The symptoms of compartment syndrome include:

  • Aches and pain
  • Numbness or tingling
  • Swelling
  • Bruising
  • Muscle weakness
  • Paleness of the skin
  • Inability to move a certain limb or body part

If you think you have compartment syndrome, seek medical attention immediately. If the swelling or pain becomes worse, visit your local emergency room as soon as possible. The swelling caused by compartment syndrome can cut off oxygen to the muscles, leading to tissue necrosis. Tissue death can be a painful experience in and of itself, and the treatment may include surgical debridement or even amputation, depending on how far it spreads.

Methods that a Harrisburg, PA doctor will use to diagnose compartment syndrome

There are several methods used to diagnose compartment syndrome, including:

  • X-rays: Your physician may take X-ray images of the affected area to locate any fractured or broken bones that could be causing the swelling or pain.
  • Physical examination: Your doctor will also do a physical examination to assess your symptoms, locate where the pain is coming from and what may be causing it, and potentially rule out compartment syndrome or other similar conditions.
  • Compartment pressure test: A compartment pressure test determines how much pressure your muscles, nerves, and vessels are sustaining. This type of test requires the doctor to place a needle in the painful or swollen compartment to determine how much pressure you are experiencing. In addition, your doctor will likely need to place a needle into another area of your body to get an accurate comparison of the pressure differences.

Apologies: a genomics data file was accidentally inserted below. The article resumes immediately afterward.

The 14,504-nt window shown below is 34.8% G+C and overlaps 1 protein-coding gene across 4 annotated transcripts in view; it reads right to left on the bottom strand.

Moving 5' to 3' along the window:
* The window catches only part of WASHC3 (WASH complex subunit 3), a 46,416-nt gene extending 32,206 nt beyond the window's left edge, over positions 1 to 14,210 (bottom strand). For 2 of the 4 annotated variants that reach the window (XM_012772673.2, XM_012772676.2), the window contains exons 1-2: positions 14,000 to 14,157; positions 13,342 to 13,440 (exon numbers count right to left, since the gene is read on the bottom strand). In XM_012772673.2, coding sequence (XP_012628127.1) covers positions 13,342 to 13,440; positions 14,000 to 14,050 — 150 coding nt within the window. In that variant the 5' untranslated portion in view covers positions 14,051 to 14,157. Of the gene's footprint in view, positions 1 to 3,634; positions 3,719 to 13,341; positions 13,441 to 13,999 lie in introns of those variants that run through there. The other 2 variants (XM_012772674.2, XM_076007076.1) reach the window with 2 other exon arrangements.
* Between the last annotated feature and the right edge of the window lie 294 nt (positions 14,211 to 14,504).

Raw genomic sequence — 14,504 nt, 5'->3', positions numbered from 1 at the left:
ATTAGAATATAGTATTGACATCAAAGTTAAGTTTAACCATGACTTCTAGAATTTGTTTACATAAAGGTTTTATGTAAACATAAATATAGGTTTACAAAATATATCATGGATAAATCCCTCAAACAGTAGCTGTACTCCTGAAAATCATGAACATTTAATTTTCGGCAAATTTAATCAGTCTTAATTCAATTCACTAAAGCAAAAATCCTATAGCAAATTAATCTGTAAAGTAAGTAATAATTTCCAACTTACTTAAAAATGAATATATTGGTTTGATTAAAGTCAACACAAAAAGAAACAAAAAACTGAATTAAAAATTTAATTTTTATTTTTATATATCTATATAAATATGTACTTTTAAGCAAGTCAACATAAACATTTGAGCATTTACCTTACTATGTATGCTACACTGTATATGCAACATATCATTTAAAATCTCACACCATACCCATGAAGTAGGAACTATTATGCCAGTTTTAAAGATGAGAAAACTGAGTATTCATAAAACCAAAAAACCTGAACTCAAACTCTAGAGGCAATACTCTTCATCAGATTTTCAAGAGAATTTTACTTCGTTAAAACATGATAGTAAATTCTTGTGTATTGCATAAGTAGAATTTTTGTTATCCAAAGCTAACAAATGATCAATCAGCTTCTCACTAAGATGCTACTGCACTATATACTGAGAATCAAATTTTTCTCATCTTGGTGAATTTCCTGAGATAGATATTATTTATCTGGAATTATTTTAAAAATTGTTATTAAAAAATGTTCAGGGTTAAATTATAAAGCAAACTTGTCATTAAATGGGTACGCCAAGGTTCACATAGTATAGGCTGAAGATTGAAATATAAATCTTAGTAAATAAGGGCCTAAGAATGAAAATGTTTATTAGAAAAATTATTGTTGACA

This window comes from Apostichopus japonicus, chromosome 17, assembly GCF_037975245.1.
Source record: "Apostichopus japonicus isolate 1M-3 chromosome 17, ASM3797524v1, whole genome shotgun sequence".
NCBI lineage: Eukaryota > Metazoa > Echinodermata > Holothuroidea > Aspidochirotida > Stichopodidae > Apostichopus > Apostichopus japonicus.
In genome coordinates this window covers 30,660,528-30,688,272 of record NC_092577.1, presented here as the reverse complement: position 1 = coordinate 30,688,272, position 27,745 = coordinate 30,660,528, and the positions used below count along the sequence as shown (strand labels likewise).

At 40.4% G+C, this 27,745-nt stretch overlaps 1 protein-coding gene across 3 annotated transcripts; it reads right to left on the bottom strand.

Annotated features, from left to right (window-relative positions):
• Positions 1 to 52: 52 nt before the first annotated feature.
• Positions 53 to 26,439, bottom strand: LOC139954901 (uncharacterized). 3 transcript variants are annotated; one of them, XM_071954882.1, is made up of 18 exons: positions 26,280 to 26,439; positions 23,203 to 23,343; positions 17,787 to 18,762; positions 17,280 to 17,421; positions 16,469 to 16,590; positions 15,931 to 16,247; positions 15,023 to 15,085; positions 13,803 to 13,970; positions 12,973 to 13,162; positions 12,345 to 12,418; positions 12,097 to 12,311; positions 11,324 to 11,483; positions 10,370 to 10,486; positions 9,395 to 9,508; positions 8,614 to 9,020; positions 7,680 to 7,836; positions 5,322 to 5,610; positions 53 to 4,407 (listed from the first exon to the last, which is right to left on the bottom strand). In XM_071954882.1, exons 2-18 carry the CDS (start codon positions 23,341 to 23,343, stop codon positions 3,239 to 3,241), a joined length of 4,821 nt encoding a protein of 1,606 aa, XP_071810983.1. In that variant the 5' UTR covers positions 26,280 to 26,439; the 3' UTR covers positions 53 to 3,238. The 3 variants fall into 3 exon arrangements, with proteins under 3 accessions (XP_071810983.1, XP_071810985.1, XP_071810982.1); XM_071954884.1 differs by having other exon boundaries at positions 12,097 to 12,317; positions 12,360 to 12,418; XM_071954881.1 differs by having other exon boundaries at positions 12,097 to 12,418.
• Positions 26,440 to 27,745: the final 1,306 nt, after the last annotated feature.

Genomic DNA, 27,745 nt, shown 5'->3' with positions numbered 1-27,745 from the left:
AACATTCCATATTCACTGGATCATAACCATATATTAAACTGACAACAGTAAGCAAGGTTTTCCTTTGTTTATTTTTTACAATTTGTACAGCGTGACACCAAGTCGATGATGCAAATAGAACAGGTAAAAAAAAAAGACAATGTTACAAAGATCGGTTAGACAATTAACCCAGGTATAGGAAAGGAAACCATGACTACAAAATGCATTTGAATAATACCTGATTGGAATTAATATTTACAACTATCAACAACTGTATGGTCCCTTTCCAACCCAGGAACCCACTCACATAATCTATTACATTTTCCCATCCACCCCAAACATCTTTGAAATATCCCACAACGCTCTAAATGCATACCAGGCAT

How do you treat compartment syndrome?

The treatment depends on the type of condition you have. Acute compartment syndrome is treated with surgery. The surgeon cuts through the skin and the fascia – “the band of thin, fibrous connective tissue that wraps around and supports every structure in your body” – and into the muscle to alleviate the pressure. This procedure is called a fasciotomy. Per the Cleveland Clinic, once the pressure drops, the surgeon will stitch the patient back up; however, this may take time, and some folks may end up needing skin grafts. All surgery comes with risks, and those risks can increase if the wound must remain open, or if a graft is needed.

People with chronic compartment syndrome usually treat with medications, though surgery may be required if the drugs don’t work.

If you were recently diagnosed with compartment syndrome due to another individual’s negligent behavior or actions, reach out to a Harrisburg personal injury lawyer from KBG Injury Law immediately. Our attorneys have over 40 years of legal experience fighting for our clients’ rights, and, no matter what type of accident caused your injuries, we are here to help you find resolution. Call us or complete our contact form to learn about how our firm can help you obtain maximum compensation for your losses. We have offices across Pennsylvania, including York, Lancaster, Harrisburg, Hanover, and Gettysburg.